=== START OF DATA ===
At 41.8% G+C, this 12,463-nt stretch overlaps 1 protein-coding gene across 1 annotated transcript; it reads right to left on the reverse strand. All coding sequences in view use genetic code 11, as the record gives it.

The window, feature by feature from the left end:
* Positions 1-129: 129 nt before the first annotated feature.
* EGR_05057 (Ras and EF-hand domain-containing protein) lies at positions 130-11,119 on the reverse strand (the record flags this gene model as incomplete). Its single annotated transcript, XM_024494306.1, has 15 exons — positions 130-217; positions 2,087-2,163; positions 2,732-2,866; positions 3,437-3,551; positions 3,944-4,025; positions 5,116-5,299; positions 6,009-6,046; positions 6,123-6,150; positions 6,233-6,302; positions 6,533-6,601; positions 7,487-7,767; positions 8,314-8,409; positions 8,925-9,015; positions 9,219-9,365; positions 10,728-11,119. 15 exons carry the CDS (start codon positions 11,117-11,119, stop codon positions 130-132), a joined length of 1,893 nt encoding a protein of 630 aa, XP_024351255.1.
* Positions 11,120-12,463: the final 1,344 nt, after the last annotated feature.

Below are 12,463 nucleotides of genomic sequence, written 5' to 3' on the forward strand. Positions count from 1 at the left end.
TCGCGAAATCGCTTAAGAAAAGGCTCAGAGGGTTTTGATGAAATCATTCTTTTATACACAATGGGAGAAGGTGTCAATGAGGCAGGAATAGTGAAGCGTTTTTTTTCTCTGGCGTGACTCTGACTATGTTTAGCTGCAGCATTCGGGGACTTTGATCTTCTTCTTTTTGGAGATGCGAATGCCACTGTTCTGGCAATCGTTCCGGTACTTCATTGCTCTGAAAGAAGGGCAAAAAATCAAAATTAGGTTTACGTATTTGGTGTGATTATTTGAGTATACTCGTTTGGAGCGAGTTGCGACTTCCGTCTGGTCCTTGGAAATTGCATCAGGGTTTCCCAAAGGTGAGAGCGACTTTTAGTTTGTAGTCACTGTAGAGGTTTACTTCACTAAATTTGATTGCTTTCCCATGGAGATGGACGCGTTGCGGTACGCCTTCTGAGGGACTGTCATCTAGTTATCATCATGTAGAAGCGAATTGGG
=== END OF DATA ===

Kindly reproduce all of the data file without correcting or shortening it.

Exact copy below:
At 41.8% G+C, this 12,463-nt stretch overlaps 1 protein-coding gene across 1 annotated transcript; it reads right to left on the reverse strand. All coding sequences in view use genetic code 11, as the record gives it.

The window, feature by feature from the left end:
* Positions 1-129: 129 nt before the first annotated feature.
* EGR_05057 (Ras and EF-hand domain-containing protein) lies at positions 130-11,119 on the reverse strand (the record flags this gene model as incomplete). Its single annotated transcript, XM_024494306.1, has 15 exons — positions 130-217; positions 2,087-2,163; positions 2,732-2,866; positions 3,437-3,551; positions 3,944-4,025; positions 5,116-5,299; positions 6,009-6,046; positions 6,123-6,150; positions 6,233-6,302; positions 6,533-6,601; positions 7,487-7,767; positions 8,314-8,409; positions 8,925-9,015; positions 9,219-9,365; positions 10,728-11,119. 15 exons carry the CDS (start codon positions 11,117-11,119, stop codon positions 130-132), a joined length of 1,893 nt encoding a protein of 630 aa, XP_024351255.1.
* Positions 11,120-12,463: the final 1,344 nt, after the last annotated feature.

Below are 12,463 nucleotides of genomic sequence, written 5' to 3' on the forward strand. Positions count from 1 at the left end.
TCGCGAAATCGCTTAAGAAAAGGCTCAGAGGGTTTTGATGAAATCATTCTTTTATACACAATGGGAGAAGGTGTCAATGAGGCAGGAATAGTGAAGCGTTTTTTTTCTCTGGCGTGACTCTGACTATGTTTAGCTGCAGCATTCGGGGACTTTGATCTTCTTCTTTTTGGAGATGCGAATGCCACTGTTCTGGCAATCGTTCCGGTACTTCATTGCTCTGAAAGAAGGGCAAAAAATCAAAATTAGGTTTACGTATTTGGTGTGATTATTTGAGTATACTCGTTTGGAGCGAGTTGCGACTTCCGTCTGGTCCTTGGAAATTGCATCAGGGTTTCCCAAAGGTGAGAGCGACTTTTAGTTTGTAGTCACTGTAGAGGTTTACTTCACTAAATTTGATTGCTTTCCCATGGAGATGGACGCGTTGCGGTACGCCTTCTGAGGGACTGTCATCTAGTTATCATCATGTAGAAGCGAATTGGG